When it comes to food waste, Australians are some of the worst culprits with the latest National Waste Report finding food and garden organics make up about half of all kerbside garbage.1 Food organics were also noted by councils as a top 3 contaminant in the recycling bin.2
- Australians send 3.2 million tonnes of edible food to landfill each year, that’s close to 17,000 Boeing 747 jumbo jets3
- $890 each year4 is the cost of food waste for the average household, enough for a return flight to Fiji
- Food doesn’t belong in sealed landfills as they are anaerobic environments, meaning there is no oxygen available. In this environment organics rot and produce methane, a greenhouse gas 25 times more potent than carbon dioxide.
- Food scraps and liquid also don’t belong in recycling as it can ruin your good efforts and prevent recyclables from being recycled.
If your workplace or business has large quantities of food scraps to recycle, visit BusinessRecycling.com.au to find suitable collection or pick up service options.
What are Food Scraps?
Food scraps include vegetables, fruit, tea, bread, cereals, eggshells, grains, meat and dairy products.
Composting food scraps at home, or using council collection services can:
- reduce greenhouse gas emissions from landfill
- reduce leachate production in landfills
The use of compost in gardening, landscaping, horticulture and agriculture can:
- reduce the amount of watering required
- reduce the amount of synthetic fertilisers needed
- improve the structure, fertility and health of soils
- help to repair soils suffering from poor management
How to reduce your food waste
No matter how careful we are, we'll always have some unavoidable food scraps such as vegetable peelings. With the right information, minimising your food waste can be easy:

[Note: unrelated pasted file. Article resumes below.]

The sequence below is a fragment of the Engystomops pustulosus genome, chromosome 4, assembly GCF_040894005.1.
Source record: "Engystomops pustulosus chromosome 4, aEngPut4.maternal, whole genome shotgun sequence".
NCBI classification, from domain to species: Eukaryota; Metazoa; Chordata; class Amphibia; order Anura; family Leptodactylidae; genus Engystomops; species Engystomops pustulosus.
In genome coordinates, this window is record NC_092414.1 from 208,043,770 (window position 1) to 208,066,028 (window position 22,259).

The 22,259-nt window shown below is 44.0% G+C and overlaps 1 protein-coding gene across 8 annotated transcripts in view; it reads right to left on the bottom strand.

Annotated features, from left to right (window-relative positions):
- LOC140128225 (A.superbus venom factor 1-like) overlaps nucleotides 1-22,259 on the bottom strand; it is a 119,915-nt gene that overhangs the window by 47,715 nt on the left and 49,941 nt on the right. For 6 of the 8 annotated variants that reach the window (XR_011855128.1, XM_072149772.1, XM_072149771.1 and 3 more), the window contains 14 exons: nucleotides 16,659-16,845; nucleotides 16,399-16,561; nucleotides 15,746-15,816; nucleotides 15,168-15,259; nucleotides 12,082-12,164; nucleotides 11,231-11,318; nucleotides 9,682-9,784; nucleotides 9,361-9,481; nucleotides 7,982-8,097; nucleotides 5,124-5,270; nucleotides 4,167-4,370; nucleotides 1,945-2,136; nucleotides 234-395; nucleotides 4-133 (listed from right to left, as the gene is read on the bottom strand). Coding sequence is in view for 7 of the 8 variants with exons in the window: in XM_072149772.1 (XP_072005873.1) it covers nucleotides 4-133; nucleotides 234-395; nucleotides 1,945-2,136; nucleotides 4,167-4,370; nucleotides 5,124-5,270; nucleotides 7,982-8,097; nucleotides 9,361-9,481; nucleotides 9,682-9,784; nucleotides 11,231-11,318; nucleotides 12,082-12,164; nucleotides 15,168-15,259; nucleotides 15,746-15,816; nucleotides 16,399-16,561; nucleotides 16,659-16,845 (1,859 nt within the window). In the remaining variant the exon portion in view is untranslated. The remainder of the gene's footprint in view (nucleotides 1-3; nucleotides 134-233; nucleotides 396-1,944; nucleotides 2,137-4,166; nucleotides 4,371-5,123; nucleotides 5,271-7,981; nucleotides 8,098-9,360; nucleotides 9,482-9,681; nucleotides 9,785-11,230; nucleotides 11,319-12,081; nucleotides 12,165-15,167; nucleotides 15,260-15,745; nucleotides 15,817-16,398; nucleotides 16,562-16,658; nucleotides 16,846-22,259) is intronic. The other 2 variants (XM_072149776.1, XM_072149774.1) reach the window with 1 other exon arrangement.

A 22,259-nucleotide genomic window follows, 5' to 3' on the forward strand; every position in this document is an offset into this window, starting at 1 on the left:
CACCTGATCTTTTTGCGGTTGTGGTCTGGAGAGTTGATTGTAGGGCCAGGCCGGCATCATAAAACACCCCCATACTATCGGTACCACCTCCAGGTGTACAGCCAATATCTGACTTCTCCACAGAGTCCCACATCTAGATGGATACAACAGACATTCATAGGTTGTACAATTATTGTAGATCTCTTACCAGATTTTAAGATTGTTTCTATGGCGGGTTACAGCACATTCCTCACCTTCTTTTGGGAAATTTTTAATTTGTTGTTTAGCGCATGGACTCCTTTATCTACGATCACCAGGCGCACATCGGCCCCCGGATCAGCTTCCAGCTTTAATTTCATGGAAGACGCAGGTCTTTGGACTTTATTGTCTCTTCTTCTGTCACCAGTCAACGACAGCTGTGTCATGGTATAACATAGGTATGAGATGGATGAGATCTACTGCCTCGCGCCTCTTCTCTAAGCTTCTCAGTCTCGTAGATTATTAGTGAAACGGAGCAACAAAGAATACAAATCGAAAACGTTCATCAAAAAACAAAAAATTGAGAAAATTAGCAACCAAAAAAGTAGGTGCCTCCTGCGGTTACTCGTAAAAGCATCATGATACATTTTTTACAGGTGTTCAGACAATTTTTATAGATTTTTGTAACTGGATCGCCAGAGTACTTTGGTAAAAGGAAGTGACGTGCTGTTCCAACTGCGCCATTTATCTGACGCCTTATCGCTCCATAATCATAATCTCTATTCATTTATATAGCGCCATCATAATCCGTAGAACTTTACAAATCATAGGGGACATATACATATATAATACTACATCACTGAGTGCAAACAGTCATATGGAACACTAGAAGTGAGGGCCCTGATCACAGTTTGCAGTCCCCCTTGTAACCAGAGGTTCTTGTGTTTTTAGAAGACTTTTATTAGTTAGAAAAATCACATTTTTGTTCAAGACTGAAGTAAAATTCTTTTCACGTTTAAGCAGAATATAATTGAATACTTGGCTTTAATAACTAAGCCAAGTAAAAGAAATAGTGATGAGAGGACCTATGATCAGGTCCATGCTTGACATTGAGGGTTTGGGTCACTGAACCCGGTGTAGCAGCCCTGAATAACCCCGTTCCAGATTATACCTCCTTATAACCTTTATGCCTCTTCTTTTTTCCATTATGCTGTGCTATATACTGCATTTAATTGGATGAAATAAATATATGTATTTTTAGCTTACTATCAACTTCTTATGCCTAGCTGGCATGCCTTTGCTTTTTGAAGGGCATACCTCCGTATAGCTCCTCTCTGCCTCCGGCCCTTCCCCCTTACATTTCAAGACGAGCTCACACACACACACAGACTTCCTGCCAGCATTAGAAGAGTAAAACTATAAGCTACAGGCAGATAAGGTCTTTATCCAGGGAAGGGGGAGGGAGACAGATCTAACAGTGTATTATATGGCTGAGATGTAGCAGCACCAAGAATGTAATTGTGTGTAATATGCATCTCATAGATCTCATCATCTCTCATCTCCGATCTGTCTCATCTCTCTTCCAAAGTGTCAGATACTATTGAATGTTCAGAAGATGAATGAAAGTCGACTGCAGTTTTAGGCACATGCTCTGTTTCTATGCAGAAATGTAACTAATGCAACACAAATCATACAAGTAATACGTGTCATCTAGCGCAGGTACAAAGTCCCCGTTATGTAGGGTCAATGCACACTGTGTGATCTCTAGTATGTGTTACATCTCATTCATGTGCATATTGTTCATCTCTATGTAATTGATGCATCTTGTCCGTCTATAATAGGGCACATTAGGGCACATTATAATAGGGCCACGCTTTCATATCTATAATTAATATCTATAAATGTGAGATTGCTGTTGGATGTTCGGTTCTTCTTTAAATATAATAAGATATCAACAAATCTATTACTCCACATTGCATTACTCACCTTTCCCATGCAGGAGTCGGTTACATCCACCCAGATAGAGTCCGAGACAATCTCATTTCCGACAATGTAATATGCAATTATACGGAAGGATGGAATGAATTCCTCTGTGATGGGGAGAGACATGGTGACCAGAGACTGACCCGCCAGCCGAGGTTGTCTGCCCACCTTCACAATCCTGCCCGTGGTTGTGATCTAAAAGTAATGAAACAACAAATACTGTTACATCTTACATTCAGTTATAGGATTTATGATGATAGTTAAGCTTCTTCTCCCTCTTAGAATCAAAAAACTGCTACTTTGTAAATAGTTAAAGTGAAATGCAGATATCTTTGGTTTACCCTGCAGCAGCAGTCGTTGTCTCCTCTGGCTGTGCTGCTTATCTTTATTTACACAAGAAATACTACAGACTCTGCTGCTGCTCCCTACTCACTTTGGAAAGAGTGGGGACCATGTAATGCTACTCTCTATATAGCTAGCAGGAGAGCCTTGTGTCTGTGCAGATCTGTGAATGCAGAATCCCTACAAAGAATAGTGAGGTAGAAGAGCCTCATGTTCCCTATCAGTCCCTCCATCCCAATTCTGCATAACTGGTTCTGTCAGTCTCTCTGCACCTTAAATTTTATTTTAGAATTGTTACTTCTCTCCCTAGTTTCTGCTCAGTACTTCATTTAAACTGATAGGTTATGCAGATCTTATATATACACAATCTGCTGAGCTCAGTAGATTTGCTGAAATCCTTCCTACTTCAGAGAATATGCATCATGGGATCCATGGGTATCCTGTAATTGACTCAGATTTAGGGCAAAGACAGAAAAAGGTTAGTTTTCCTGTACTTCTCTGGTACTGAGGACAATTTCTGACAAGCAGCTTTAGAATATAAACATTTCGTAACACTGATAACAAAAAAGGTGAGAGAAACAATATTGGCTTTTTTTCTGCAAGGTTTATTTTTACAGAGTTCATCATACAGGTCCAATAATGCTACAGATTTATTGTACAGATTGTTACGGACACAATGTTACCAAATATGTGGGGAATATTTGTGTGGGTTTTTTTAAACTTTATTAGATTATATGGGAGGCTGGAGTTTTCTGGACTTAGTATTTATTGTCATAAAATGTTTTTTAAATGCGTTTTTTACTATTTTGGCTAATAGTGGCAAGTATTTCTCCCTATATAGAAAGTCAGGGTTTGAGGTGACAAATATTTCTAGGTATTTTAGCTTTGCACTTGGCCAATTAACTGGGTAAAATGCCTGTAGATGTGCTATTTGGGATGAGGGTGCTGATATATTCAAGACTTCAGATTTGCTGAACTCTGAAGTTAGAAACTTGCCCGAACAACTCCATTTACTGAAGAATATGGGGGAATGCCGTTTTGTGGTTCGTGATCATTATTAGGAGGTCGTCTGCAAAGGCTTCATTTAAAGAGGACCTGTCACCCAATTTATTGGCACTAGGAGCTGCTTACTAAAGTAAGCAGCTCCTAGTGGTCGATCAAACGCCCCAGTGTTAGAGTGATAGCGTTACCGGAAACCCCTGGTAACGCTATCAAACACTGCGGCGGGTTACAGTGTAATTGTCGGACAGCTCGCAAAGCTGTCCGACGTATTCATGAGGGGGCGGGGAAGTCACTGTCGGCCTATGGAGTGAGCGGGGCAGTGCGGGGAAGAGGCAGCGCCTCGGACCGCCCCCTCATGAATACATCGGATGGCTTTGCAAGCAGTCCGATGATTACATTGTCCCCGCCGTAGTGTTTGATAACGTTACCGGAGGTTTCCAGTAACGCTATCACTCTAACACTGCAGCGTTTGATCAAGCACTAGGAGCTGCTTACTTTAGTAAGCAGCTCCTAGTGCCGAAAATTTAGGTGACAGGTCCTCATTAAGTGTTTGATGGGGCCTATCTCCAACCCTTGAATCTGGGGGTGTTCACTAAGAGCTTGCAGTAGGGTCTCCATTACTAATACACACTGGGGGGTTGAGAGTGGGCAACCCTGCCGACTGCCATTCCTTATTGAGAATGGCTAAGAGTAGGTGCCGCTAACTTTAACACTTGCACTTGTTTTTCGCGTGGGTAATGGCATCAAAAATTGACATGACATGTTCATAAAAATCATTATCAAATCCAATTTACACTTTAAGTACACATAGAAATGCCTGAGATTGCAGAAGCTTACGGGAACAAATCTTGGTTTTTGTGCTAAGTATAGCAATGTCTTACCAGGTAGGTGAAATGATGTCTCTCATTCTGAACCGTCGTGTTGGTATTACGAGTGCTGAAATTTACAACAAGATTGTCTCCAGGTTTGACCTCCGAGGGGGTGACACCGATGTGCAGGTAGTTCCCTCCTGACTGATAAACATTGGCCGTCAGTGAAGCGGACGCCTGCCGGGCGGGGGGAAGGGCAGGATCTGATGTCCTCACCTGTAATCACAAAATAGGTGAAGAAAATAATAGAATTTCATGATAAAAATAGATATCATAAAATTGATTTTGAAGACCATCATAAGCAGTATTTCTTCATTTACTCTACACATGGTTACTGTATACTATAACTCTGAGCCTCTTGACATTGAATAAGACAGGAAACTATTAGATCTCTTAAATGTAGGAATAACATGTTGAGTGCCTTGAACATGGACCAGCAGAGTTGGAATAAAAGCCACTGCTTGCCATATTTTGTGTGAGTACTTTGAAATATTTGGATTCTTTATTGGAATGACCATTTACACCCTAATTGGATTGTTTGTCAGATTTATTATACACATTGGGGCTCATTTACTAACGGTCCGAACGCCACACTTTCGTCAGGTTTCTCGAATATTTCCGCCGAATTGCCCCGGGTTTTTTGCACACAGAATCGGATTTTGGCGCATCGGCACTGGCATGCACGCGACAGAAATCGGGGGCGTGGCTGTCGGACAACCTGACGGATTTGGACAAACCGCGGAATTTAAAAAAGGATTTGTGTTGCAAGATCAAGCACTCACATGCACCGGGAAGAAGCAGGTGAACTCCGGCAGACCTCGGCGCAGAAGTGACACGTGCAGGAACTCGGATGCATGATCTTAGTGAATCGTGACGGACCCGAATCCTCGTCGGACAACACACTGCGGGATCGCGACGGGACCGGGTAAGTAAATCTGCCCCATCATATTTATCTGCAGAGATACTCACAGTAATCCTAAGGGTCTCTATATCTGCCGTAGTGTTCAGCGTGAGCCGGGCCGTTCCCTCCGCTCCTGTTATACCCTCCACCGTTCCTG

- Try your hand at making stocks and condiments from the parts of your food usually going in the bin (eg. Apple cores).
- Freeze anything that you could eat or use at a later date.
- Donate excess edible food to a food distribution charity like OzHarvest.
- Always check your pantry and fridge before shopping.
- Write and stick to a shopping list of what you need.
- Avoid 2-for-1 deals if it means buying extra food you don’t need.
Composting and worm farming
Having your own compost bin, compost heap, worm farm or Bokashi bucket is a cheap, rewarding way to recycle your food scraps and garden cuttings. Worm farms can be kept in courtyards, balconies or even inside if space is limited. Many councils and community gardens run composting and worm farming workshops to help you get started. While many councils in Australia provide a kerbside collection service for garden cuttings, few currently offer food scrap collections. You could also try neighbourhood composting with ShareWaste.
Love Food Hate Waste
Visit the resource centre to find out more about home composting and worm farming.
1National Waste Report 2018
2National Recycling Week Council Survey 2018
3National Food Waste Baseline 2019
4Radbobank Food Waste Report 2019